Religion vs. Spirituality
Dogma is a Danger to Us All
by Ruth Broyde Sharone
“Religion is dead.”
I winced as if I had experienced a body blow when I heard these words, delivered by one of the keynote speakers at an interspiritual conference on the East Coast three years ago.
The keynote speaker happened to be a friend of mine, a cable show producer who for decades has extoled and promoted the “spiritual-but-not-religious” movement, a growing phenomena that has challenged the value and significance of traditional religions in our times.
Many in the interspiritual movement believe humanity has outgrown religion and that we are collectively and inexorably moving toward the next evolution in our human development – which they predict will ultimately erase the barriers between us. A fascinating book about this development is The Coming Interspiritual Age (2012) by Kurt Johnson and David Robert Ord. Among other great benefits to humanity, they believe the new interspiritual movement will curb the spread of religious violence across our world; once individual religious boundaries are dropped, we will recognize that we are all spiritually connected and equal members of the human family. If that were achieved, it would indeed be a defining moment in our history.
But my friend’s declaration unnerved me and I felt compelled to speak out. After he finished his presentation to enthusiastic applause, I raised my hand and protested.
The Temptation to Dismiss ‘the Other’
“With all due respect,” I said, “as a representative of the interfaith community here today in this audience, I highly recommend you don’t use that statement to initiate much-needed dialogue between the spiritual and faith communities. Religion is dead is not the best opening line if you are eager to establish trust between the traditionally religious communities and your own community.”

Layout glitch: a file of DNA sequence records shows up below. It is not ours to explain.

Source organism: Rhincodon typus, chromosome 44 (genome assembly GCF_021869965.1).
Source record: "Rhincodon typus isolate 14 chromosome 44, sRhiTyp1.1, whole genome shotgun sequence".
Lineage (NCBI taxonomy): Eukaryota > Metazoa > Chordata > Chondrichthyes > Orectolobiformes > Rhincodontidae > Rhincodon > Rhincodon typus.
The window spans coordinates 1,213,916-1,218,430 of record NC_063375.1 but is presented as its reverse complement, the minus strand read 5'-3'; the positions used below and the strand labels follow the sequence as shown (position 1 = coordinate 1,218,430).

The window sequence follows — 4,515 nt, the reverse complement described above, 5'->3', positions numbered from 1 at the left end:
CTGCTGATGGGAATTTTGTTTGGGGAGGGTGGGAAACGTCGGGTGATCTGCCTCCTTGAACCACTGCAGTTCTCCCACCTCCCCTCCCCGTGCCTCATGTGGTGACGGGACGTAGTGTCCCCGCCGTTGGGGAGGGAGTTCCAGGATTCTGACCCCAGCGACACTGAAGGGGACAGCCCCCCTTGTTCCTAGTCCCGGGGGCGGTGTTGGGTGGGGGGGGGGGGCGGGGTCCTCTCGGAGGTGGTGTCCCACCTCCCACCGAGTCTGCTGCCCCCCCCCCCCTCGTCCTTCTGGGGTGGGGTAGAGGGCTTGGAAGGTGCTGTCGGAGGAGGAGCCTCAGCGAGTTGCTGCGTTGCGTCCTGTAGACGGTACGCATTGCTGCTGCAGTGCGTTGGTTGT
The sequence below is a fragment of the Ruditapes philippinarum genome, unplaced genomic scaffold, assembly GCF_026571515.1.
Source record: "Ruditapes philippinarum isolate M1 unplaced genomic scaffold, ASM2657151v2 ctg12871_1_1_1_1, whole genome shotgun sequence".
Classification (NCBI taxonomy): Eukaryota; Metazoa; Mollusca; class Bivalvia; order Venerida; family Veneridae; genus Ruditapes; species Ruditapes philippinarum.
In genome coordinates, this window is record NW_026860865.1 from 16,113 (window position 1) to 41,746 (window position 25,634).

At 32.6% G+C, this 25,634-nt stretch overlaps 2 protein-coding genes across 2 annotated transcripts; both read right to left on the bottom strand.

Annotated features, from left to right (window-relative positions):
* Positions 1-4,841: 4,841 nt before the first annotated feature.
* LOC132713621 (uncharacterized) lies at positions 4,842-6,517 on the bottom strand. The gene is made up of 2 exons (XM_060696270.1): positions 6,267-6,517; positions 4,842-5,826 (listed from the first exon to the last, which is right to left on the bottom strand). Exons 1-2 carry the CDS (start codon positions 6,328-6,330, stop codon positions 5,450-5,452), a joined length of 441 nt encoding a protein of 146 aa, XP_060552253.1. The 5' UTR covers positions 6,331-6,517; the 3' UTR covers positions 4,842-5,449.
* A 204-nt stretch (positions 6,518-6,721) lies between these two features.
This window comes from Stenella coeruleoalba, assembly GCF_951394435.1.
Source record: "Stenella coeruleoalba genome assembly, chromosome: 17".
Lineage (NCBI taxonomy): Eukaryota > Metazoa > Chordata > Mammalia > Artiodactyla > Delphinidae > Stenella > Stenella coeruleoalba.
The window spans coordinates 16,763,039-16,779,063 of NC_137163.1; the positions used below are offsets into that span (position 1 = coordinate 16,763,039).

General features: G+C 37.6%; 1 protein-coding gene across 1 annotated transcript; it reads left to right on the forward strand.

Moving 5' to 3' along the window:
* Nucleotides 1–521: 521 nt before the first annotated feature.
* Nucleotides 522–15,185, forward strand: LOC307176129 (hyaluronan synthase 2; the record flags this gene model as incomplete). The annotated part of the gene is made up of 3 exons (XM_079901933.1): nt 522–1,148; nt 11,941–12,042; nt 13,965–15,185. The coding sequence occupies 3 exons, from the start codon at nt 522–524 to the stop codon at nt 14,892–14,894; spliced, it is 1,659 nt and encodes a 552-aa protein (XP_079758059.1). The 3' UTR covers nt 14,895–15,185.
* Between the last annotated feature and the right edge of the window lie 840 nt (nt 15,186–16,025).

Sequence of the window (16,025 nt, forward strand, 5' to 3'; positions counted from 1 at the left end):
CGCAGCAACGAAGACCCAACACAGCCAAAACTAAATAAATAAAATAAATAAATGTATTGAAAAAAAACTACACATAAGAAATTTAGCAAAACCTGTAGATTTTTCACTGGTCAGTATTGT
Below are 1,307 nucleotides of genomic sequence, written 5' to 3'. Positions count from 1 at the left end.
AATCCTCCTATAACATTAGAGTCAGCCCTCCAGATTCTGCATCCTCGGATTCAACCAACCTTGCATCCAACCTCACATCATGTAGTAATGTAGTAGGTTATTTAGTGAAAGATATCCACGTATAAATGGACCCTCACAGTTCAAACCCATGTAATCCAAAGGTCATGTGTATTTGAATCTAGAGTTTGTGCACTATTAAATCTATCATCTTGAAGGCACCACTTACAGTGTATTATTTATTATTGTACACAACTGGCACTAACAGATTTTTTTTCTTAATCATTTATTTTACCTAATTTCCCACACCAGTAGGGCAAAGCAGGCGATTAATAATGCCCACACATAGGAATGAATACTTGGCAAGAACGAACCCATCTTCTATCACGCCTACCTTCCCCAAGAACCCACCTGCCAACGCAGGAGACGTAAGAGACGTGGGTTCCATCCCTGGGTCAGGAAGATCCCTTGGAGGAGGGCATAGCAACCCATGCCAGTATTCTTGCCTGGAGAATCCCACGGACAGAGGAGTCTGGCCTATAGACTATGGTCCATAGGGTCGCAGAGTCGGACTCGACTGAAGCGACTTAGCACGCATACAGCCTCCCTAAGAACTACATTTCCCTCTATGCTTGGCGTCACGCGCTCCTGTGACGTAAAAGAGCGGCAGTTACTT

My friend responded by saying he didn’t mean it literally, only figuratively, but several people in the audience came up to me that day to thank me for speaking up. They had similar fears that those who believed spirituality was superior to religion might end up replicating the elitist attitude of religious individuals who view non-believers in a derogatory light. That judgment echoes what many atheists I have known in the past have said, sharing the sense of being on the outside of society because they were not religious, a recipe for estrangement and alienation.
It would not only be ironic, but tragic, if the spiritual but not religious community began to behave in the same way as the people they have so sorely criticized. I could sense a clear and present danger of their becoming as dogmatic in their beliefs as the very individuals they had demonized for being dogmatic. We have witnessed that phenomenon often, especially in politics.
A comment from another good friend a year later also set me on edge.
“How can you be so evolved if you are still practicing Judaism?” she queried.
The implication was that the more evolved we become, the less relevant individual religions become. By inference – if not by declaration – she was claiming hierarchical superiority for those who belong to the interspiritual community because she believed the interspiritual community was light years beyond those who still clung to formal religion, replete with its dogma, ritual, and strict boundaries for behavior. As religious people become more “awakened,” she explained, they themselves will naturally choose to leave their home religions.